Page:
City Guide to Edinburgh, Scotland

City Guide to Edinburgh, Scotland

Edinburgh Book Festival: Alexander McCall Smith, 'A Love Affair with Edinburgh'


By Allan Alstead - Posted on 20 August 2015

5
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Running time: 
60mins
Performers: 
Alexander McCall Smith with Jamie Jauncey as Chairman

An evening with Alexander McCall Smith is always a delight and this event, chaired by Jamie Jauncey and sponsored by Edinburgh Napier University fully measured up to expectations.

McCall Smith was introduced as a writer who was more prolific than Walter Scott, so the bar was set high right from the outset. He was also introduced as the winner of the Woodhouse Prize, sponsored by Bollinger champagne, for which he received a splendid jeroboam of Bollinger champagne and six 'normal sized supporting bottles' - as he called them. He added that he had also won a pig at the Hay Festival, however, he explained that was not allowed to take the pig away and suspected that it might be passed on to the next winner - in any event the pig did not conform to the European Union regulations for a 'standard pig' so moving it from its home would have complicated matters!

McCall Smith went on to talk about his series '44 Scotland Street' which is now the longest running published serial in the world having been published in The Scotsman for some 10 or 11 years (there was some uncertainty about the actual length of time the serial had been actually been published). And all this after he had been advised by a fellow writer never to write a serial novel.

He was asked by Jamie Jauncey where the characters in his books came from and the answer was that they generally came from real life and from people he had met. When questioned on why he had not put Jamie Jauncey into one of his books as a character he was assured that this would happen and the representation would be of a most distinguished individual!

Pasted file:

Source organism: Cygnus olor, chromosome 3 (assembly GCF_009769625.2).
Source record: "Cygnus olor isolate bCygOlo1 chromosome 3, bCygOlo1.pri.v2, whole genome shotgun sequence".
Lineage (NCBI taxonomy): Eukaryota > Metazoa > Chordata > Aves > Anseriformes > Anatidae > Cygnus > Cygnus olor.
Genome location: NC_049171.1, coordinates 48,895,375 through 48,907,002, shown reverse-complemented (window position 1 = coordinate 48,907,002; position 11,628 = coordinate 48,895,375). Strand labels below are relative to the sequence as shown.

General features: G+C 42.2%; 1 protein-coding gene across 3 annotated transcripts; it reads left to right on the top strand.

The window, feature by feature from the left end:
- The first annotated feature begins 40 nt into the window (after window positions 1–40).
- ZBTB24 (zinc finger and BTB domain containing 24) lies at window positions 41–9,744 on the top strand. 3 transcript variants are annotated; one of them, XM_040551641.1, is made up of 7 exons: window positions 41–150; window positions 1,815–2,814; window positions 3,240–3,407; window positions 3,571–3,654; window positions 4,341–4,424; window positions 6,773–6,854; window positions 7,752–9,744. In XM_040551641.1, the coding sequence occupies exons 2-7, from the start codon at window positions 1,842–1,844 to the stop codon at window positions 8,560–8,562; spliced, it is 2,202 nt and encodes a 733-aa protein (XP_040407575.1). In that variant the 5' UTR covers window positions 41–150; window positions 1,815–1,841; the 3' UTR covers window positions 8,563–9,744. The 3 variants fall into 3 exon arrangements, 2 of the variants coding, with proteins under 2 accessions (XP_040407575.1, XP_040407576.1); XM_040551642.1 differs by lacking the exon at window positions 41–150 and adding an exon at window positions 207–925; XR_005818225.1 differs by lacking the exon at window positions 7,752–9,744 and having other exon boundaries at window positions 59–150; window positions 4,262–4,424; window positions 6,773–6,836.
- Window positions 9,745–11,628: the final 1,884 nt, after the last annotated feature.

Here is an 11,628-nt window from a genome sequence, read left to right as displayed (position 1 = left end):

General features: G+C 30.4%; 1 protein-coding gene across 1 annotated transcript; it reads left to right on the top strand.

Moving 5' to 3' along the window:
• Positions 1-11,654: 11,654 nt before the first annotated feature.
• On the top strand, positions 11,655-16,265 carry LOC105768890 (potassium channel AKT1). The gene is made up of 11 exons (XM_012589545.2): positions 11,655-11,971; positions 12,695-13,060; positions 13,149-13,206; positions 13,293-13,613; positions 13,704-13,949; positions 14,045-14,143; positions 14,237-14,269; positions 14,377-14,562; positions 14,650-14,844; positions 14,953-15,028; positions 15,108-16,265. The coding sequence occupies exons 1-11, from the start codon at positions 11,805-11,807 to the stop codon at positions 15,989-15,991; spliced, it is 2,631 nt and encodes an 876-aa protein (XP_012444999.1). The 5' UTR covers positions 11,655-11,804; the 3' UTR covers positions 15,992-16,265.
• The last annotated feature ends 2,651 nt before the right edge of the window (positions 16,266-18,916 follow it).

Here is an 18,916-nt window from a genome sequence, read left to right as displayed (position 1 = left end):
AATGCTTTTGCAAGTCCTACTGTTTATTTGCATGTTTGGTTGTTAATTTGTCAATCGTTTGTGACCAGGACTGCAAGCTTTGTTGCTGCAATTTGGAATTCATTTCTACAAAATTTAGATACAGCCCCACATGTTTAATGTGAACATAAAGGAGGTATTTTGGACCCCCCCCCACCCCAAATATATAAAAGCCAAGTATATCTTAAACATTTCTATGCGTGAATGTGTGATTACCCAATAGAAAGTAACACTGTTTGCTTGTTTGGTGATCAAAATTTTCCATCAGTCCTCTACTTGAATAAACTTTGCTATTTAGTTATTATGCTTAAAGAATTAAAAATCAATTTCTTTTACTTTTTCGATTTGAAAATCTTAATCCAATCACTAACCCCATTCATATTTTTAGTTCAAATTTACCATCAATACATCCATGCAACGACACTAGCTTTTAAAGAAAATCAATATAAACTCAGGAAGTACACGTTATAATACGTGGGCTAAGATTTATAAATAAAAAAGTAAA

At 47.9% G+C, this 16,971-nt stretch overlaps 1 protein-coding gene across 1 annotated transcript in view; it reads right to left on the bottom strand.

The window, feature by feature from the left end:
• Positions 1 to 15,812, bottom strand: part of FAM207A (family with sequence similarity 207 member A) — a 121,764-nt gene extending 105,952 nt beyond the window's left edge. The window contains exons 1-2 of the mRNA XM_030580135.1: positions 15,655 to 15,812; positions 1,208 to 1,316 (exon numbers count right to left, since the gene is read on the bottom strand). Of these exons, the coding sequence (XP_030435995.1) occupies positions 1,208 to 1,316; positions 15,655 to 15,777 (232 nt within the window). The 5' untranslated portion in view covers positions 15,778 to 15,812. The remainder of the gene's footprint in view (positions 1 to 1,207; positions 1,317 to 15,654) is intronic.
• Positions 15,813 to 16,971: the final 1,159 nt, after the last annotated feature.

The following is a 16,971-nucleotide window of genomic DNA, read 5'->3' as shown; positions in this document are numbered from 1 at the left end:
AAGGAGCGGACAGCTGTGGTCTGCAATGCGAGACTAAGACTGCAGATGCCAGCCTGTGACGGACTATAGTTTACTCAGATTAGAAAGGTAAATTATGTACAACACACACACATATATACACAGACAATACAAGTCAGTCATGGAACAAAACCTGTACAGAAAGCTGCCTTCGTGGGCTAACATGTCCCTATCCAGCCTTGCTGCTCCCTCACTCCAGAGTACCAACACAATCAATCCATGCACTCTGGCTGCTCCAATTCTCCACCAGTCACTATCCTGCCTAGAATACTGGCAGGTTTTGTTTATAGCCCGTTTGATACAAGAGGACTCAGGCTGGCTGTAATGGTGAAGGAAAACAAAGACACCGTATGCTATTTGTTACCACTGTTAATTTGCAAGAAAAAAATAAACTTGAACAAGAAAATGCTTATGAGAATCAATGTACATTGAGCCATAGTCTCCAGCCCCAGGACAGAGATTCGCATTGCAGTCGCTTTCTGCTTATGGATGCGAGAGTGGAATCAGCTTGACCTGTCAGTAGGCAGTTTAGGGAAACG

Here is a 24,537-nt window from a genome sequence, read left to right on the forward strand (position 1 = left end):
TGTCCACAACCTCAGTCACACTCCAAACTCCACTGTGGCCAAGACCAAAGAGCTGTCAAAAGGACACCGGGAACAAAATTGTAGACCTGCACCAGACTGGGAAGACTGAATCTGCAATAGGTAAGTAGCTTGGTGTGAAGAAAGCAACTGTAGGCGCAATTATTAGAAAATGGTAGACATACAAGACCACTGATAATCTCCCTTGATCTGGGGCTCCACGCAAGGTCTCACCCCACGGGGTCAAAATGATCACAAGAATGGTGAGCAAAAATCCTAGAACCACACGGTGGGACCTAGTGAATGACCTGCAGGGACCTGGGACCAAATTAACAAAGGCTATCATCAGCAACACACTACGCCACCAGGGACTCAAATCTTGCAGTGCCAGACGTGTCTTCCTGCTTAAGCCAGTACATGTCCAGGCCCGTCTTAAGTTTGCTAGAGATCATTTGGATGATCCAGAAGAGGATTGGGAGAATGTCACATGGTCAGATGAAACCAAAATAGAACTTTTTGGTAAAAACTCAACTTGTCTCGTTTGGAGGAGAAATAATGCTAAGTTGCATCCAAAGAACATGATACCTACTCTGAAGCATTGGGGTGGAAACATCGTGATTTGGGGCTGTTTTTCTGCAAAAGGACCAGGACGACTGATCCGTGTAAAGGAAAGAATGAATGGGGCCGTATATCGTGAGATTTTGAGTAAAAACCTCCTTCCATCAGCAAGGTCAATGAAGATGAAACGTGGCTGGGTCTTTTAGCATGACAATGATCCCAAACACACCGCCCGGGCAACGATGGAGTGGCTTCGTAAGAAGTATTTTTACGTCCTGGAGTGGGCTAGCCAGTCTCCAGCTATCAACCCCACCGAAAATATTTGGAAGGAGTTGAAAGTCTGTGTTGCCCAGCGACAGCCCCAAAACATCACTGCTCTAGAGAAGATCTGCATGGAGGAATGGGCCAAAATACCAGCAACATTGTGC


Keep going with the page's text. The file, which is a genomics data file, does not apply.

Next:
Part of the delight that is a session with Alexander McCall Smith is that his own good humour is irresistible and he obviously enjoys recounting incidents from his books. His description of Irene who had to shop in the hotel after her luggage had been lost by the airline was lovely. She was mistaken for the new wife of a sheikh and brought into the harem. Her exploits there were most amusing - for one she formed a book club with the other ladies and then resisted repatriation.

There was then more about the Association of Scottish Nudists who have their headquarters (allegedly) in nearby Moray Place and the dissent created among the them because those from Edinburgh had three votes at the AGM and the rest only had one. Then he described the great upset among the nudists over a proposed name change to "NudismScotland". All was highly amusing and the audience loved it.

We were treated to a reading by McCall Smith from his book describing Bertie's grandmother coming over to visit him. It was a splendid piece, describing interjections by Bertie's teacher who was trying to maintain some level of decorum, but with great difficulty. The final straw was when one fellow pupil described how last time Bertie's grandmother visited and the lights went out but her nose could still be seen to be glowing in the dark.

McCall Smith became a little more serious when he talked about his new book 'A Work of Beauty' where he has combined his verse and comments with some highly attractive pictures of the capital, including some older ones. He showed us some of these pictures on the screen and read a few of his verses which were exactly right and they showed his own intense personal love of the city. It was a splendid hour and one could have listened to him for very much longer. There is little doubt that his newly published book will be a success and will be bought by many who love Edinburgh just as he does himself.